CUNA, CUNA Mutual Provide ID Theft Prevention Kit

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All U.S. credit unions last week should have received instructions on how to download an ID theft prevention kit, courtesy of CUNA and CUNA Mutual.

"The information will identify key action steps for credit unions to educate members, implement appropriate internal control prevention measures and provide victim assistance," the two organizations said. Estimates are that incidents of identity theft cost U.S. businesses and financial institutions nearly $48 billion in 2003.

CUNA's Centers for Personal Finance and Professional Development and CUNA Mutual's Credit Union Protection collaborated to develop the online toolkit that pulls together a host of resources "credit unions can quickly access to educate themselves and their members."

"Identity theft has exploded in recent years, in part because so many avenues of opportunity exist for someone inclined to commit the crime," said Mike Kitchen, CUNA Mutual president and CEO. "It can be as high-tech as a keystroke-recording device added secretly to a computer, or as mundane as someone rifling through trash for intact credit card slips. Credit unions are experiencing more losses in the plastic card and fraudulent deposit areas, and there's no question these spikes are tied directly to increased occurrences of identity theft."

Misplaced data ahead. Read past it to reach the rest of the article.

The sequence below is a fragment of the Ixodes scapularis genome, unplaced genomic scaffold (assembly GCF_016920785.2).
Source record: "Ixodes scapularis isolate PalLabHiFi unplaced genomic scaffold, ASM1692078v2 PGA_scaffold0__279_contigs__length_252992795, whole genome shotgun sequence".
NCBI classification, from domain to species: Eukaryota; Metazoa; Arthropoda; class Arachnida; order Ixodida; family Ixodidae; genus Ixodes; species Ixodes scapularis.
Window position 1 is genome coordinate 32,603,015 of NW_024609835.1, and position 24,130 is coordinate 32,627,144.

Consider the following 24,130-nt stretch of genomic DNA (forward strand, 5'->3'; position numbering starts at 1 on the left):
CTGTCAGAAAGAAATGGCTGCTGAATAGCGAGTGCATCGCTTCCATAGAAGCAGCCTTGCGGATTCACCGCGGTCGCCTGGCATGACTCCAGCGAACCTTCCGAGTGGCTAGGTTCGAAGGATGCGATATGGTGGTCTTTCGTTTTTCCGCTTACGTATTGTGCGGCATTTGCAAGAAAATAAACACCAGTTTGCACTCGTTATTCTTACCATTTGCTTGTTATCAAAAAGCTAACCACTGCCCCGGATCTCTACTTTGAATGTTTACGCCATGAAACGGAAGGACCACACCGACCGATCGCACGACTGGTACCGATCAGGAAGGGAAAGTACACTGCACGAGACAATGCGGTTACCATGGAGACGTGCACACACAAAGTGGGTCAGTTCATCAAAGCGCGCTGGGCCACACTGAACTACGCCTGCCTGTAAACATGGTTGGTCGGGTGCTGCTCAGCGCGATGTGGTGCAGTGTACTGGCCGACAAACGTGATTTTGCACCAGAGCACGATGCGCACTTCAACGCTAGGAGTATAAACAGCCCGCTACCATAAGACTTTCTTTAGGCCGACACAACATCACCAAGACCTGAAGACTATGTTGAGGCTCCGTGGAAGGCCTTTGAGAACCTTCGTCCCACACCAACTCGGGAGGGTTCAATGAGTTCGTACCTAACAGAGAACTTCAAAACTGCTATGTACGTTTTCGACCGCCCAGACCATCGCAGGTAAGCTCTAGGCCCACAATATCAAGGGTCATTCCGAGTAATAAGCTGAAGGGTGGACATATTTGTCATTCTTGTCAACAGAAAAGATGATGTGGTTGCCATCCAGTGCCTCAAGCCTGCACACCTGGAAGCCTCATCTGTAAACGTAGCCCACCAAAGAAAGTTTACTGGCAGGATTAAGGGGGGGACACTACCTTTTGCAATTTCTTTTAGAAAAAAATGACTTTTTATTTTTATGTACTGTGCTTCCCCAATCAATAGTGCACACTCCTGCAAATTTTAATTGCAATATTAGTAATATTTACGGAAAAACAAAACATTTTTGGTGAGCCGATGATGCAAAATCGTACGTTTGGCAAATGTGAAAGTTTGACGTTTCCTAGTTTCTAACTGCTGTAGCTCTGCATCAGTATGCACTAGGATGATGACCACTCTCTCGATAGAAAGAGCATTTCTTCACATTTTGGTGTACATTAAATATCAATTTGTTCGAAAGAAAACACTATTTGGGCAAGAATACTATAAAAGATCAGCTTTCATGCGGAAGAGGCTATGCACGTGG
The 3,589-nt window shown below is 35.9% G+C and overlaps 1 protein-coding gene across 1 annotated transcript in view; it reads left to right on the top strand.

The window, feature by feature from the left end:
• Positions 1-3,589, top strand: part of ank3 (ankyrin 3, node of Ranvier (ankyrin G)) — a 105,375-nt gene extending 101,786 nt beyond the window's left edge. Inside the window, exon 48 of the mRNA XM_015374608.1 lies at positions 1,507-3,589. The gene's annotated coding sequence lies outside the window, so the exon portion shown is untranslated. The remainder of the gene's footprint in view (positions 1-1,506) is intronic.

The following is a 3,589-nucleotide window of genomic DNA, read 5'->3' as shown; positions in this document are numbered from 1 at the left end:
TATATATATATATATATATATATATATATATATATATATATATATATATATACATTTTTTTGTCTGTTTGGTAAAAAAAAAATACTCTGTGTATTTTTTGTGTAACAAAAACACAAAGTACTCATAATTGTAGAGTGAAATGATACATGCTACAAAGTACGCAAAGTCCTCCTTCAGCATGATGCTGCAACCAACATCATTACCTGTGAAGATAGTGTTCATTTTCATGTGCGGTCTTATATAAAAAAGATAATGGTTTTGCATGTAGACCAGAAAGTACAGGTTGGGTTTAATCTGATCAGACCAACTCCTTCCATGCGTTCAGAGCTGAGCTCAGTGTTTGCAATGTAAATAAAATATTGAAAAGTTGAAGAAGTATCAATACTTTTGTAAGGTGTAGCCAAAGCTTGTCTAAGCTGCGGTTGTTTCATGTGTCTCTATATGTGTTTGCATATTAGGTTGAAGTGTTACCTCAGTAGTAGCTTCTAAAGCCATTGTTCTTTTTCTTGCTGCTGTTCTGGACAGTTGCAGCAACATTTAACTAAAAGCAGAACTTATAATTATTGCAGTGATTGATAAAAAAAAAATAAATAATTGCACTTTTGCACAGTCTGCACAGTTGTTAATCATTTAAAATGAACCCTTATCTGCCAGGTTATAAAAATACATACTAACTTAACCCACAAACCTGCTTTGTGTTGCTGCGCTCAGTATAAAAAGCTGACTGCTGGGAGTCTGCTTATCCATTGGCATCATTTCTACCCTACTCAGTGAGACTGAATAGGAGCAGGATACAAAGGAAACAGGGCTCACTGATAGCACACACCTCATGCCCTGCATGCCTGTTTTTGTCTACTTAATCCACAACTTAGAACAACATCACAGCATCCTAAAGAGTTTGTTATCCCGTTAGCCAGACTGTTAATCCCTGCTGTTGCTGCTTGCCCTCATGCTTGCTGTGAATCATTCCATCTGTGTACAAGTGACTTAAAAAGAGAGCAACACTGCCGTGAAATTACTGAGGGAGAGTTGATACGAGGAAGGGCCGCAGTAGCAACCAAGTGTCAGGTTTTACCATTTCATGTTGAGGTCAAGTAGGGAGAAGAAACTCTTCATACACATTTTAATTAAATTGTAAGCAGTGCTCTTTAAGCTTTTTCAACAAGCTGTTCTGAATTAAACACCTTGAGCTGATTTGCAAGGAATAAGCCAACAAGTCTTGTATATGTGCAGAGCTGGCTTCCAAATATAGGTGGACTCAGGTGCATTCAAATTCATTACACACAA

The information being provided to credit unions includes:

* "ID Theft-Checklist of Credit Union Responsibilities," which the two organizations said will guide credit unions in assessing and addressing specific institutional responsibilities for fighting ID theft. Included is a Checklist Supplement, providing additional information on each checklist item.

* Links to member education brochures to help members with best practices to avoid becoming ID theft victims, including the brochure, "ID Theft, How to Prevent It and How to Get Over It."

* The industry standard "ID Theft Affidavit" for ID theft victims to send to credit bureaus and financial institutions where accounts were opened or used in their name.

* Federal Trade Commission brochure, "When Bad Things Happen to Your Good Name," the primary resource for any ID theft victim.

* BITS Financial Services Roundtable white paper on financial institution responsibilities pertaining to ID theft.

* Links to ID theft videos from the U.S. Postal Service, FTC, and the Federal Reserve Bank of Boston.

* Information about seminars and training to help credit unions prevent ID theft, including online ID theft webinars scheduled in August, and a Security and Fraud Institute scheduled in September.

Credit unions also can access the toolkit by visiting or

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